Veevers crater is named after Australian geologist John Veevers who used to work in this area in the 1950s. This small crater was noticed by geologists during survey in July 1975 and they were almost certain that it has been created by meteorite.
Some years later, in August 1984 the famous couple of scientists Carolyn and Eugene Merle Shoemaker discovered several pieces of metallic meteorite on the rims of crater – thus the meteoritic origin of crater was verified.
The age of crater is not certain – but most likely less than 4 000 years. Meteorite fell in flat desert plain between Great Sandy and Gibson Deserts. The dry desert environment has conserved the consequences of the impact very well – even the pieces of meteorite still look rather fresh.
Crater is symmetrical, bowl-shaped, formed in Cenozoic laterites. Rim of the crater is some 20 m wide and rises approximately 1.5 m above the surrounding plain. Diameter of crater is 70 – 80 m, depth – up to 7 m. The original meteorite was some 100 – 1000 tons heavy.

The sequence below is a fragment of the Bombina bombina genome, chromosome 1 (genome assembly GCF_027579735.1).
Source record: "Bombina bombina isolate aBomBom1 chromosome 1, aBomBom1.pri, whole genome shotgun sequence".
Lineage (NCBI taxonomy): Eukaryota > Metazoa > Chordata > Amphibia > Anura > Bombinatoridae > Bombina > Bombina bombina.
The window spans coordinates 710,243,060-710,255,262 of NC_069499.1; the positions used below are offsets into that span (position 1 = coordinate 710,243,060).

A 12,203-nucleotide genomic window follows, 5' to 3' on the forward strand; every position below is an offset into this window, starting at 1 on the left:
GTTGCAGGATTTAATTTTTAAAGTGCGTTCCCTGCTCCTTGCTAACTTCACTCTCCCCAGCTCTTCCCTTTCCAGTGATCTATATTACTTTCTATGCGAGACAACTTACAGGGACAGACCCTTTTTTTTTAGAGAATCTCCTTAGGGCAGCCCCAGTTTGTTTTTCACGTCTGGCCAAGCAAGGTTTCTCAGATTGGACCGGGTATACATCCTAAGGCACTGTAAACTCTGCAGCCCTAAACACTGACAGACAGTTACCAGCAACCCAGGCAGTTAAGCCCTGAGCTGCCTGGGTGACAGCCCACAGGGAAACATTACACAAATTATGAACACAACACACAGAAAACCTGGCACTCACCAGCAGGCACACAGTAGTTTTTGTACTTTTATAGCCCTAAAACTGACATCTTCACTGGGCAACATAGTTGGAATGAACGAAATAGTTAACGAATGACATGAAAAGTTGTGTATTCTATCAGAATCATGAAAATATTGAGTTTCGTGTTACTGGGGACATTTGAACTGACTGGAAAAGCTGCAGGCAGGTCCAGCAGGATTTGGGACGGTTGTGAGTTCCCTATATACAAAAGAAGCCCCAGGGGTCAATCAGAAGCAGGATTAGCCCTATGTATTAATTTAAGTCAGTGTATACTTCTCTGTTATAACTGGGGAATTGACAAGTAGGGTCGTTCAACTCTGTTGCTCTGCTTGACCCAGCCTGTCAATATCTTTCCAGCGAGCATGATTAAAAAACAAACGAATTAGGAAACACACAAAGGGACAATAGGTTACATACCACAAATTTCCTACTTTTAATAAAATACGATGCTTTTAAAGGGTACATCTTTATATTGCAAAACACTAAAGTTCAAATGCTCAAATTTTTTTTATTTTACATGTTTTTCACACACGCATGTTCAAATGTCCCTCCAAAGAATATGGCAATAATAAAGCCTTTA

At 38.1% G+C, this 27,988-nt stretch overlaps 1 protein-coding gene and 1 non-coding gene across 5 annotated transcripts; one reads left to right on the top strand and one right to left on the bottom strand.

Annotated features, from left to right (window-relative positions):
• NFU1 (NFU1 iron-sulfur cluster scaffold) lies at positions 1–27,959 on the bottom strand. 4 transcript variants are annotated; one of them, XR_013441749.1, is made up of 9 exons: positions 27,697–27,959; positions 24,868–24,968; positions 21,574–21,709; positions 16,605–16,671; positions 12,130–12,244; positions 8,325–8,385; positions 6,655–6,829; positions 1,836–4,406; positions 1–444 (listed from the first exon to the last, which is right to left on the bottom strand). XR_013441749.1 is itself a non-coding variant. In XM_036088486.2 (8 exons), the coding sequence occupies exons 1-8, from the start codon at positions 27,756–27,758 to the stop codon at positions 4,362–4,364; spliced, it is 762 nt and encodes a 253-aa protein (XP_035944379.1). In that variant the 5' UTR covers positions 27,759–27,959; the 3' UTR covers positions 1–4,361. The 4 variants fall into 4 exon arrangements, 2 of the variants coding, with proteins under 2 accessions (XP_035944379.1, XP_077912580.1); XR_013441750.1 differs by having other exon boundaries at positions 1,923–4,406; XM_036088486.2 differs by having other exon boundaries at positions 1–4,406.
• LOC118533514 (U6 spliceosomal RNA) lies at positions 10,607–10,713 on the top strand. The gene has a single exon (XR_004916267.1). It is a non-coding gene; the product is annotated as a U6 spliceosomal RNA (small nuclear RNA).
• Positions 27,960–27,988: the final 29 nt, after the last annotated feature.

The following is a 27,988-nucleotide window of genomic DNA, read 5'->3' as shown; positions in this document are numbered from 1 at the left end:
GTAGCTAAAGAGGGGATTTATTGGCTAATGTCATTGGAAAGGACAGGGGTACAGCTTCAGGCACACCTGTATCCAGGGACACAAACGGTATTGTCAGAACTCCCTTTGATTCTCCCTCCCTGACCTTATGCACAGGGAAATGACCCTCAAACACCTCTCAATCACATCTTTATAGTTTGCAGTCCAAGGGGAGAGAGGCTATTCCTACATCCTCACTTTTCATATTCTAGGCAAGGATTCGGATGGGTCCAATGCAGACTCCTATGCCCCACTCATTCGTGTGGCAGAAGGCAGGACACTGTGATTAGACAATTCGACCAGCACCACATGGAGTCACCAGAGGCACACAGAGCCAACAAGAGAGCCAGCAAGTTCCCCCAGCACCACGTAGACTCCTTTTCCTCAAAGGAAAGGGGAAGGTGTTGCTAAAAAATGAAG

This is the only known impact crater on Earth created by the very rare IIAB iron meteorite. Less than 0.5% of meteorites on Earth belong to this type. Pieces of meteorite contain exotic, very rare metallic minerals – octahedrite, schreibersite and rhabdite, kamacite, carlsbergite.
- A.W.R.Bevan, E.M.Shoemaker and C.S.Shoemaker. Metallography and thermo-mechanical treatment of the Veevers (IIAB) crater-forming meteorite., Records of the Western Australian Museum 17:51-59 (1995). Accessed on January 15, 2013.
|Coordinates:||22.9700 S 125.3725 E|
|Address:||Australia and Oceania, Australia, Western Australia, remote area in Pilbara region|
|Age:||most likely less than 4 000 years|
This giant Australian state is spectacular and very rich with diverse, unusual landmarks. Highlights of Western Australia are refuges of biodiversity in remote parts of desert, amazing cliff formations and unique aboriginal art.
There are many pieces of solid matter flying around in the space. And VERY frequently they fall on the surface of Earth. There are estimates that every year on Earth fall 18,000 – 84,000 meteorites larger than 10 grams: e.g. one meteorite every 6 – 30 minutes.
This category includes outstanding impact craters – detectable scars on the surface of Earth left by a body coming from outer space. Category includes also meteorites – natural objects from the outer space.